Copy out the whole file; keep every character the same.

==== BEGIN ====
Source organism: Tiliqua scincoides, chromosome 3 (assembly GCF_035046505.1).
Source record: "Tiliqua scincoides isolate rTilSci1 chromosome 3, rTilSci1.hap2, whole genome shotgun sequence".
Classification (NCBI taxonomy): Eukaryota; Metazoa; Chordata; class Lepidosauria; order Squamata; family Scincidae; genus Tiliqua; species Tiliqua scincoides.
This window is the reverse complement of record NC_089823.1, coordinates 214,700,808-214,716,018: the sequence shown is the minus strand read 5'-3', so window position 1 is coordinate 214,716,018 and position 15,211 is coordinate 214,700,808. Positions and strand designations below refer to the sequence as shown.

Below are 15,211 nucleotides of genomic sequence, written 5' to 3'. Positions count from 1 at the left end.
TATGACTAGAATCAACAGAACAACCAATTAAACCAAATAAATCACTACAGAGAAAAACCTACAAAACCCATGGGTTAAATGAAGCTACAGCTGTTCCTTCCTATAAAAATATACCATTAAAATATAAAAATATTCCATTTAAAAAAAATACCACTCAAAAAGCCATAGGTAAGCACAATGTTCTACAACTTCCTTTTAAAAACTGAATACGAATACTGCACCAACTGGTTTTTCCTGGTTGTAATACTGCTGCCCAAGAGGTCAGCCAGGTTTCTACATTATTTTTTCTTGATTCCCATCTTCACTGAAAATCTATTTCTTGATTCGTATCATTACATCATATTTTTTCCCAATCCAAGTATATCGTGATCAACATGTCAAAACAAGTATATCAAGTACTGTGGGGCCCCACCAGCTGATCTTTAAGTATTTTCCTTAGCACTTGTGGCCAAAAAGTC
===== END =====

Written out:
Source organism: Tiliqua scincoides, chromosome 3 (assembly GCF_035046505.1).
Source record: "Tiliqua scincoides isolate rTilSci1 chromosome 3, rTilSci1.hap2, whole genome shotgun sequence".
Classification (NCBI taxonomy): Eukaryota; Metazoa; Chordata; class Lepidosauria; order Squamata; family Scincidae; genus Tiliqua; species Tiliqua scincoides.
This window is the reverse complement of record NC_089823.1, coordinates 214,700,808-214,716,018: the sequence shown is the minus strand read 5'-3', so window position 1 is coordinate 214,716,018 and position 15,211 is coordinate 214,700,808. Positions and strand designations below refer to the sequence as shown.

Below are 15,211 nucleotides of genomic sequence, written 5' to 3'. Positions count from 1 at the left end.
TATGACTAGAATCAACAGAACAACCAATTAAACCAAATAAATCACTACAGAGAAAAACCTACAAAACCCATGGGTTAAATGAAGCTACAGCTGTTCCTTCCTATAAAAATATACCATTAAAATATAAAAATATTCCATTTAAAAAAAATACCACTCAAAAAGCCATAGGTAAGCACAATGTTCTACAACTTCCTTTTAAAAACTGAATACGAATACTGCACCAACTGGTTTTTCCTGGTTGTAATACTGCTGCCCAAGAGGTCAGCCAGGTTTCTACATTATTTTTTCTTGATTCCCATCTTCACTGAAAATCTATTTCTTGATTCGTATCATTACATCATATTTTTTCCCAATCCAAGTATATCGTGATCAACATGTCAAAACAAGTATATCAAGTACTGTGGGGCCCCACCAGCTGATCTTTAAGTATTTTCCTTAGCACTTGTGGCCAAAAAGTC